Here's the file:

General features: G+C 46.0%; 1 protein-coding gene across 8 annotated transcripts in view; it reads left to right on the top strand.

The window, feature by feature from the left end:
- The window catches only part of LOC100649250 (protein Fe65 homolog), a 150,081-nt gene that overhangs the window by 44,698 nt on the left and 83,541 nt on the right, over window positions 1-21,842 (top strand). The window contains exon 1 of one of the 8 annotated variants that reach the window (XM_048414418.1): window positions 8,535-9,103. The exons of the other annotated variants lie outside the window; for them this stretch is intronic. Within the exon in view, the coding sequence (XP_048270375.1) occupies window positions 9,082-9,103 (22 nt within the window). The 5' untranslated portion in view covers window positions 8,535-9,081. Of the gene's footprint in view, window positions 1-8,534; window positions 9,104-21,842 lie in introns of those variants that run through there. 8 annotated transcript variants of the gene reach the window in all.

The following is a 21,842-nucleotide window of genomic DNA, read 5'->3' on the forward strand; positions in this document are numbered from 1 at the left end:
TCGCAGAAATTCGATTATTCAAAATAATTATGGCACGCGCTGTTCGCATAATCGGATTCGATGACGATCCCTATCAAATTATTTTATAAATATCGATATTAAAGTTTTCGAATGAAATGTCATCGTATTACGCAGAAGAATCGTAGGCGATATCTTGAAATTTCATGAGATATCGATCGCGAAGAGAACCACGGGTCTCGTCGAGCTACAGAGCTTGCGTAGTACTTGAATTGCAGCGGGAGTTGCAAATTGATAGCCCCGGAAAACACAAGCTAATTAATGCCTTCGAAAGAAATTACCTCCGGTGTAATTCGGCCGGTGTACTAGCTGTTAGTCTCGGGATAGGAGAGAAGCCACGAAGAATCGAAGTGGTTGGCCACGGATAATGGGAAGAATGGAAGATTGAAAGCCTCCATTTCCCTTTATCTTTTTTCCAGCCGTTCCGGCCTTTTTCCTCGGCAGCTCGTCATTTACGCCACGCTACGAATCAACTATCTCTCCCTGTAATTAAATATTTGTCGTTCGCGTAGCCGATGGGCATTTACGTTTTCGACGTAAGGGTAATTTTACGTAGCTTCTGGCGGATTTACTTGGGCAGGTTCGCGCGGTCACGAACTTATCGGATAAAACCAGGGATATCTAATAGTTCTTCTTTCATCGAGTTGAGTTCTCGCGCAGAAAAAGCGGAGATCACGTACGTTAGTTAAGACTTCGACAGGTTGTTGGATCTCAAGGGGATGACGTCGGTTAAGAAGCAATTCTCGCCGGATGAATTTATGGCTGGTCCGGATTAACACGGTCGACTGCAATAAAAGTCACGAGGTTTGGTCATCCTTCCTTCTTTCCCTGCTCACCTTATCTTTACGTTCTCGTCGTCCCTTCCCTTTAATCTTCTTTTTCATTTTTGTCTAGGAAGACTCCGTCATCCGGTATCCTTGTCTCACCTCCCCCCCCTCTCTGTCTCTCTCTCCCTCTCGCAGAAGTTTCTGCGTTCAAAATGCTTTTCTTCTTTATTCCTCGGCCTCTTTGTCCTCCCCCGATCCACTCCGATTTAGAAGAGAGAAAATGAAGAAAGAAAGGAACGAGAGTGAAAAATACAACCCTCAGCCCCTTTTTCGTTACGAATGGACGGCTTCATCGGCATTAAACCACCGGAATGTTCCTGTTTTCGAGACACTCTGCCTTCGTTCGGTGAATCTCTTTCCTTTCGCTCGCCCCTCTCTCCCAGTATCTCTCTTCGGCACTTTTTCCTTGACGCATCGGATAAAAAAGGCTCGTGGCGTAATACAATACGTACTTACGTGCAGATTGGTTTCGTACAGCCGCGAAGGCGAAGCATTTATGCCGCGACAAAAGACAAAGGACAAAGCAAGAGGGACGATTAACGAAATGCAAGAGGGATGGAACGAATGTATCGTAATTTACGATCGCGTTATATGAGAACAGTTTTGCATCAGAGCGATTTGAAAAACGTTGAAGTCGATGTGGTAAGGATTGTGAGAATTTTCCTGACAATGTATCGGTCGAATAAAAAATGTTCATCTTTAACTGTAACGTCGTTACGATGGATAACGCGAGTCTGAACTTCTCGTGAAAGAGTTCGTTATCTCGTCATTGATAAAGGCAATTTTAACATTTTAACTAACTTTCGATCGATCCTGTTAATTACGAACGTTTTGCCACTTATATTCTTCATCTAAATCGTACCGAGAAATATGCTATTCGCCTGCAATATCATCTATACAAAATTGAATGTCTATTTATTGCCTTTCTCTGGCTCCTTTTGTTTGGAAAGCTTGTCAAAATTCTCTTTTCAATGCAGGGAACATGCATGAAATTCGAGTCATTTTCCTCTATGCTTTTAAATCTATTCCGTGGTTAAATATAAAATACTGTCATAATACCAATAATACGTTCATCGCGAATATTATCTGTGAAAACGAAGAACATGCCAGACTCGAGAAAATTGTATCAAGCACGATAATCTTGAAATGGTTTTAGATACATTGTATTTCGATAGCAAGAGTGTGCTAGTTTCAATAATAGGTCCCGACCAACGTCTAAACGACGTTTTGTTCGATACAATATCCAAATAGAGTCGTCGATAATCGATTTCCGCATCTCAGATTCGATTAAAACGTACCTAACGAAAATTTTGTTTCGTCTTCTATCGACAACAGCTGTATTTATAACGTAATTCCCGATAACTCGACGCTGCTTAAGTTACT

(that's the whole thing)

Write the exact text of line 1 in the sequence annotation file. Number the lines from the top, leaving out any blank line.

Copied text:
General features: G+C 46.0%; 1 protein-coding gene across 8 annotated transcripts in view; it reads left to right on the top strand.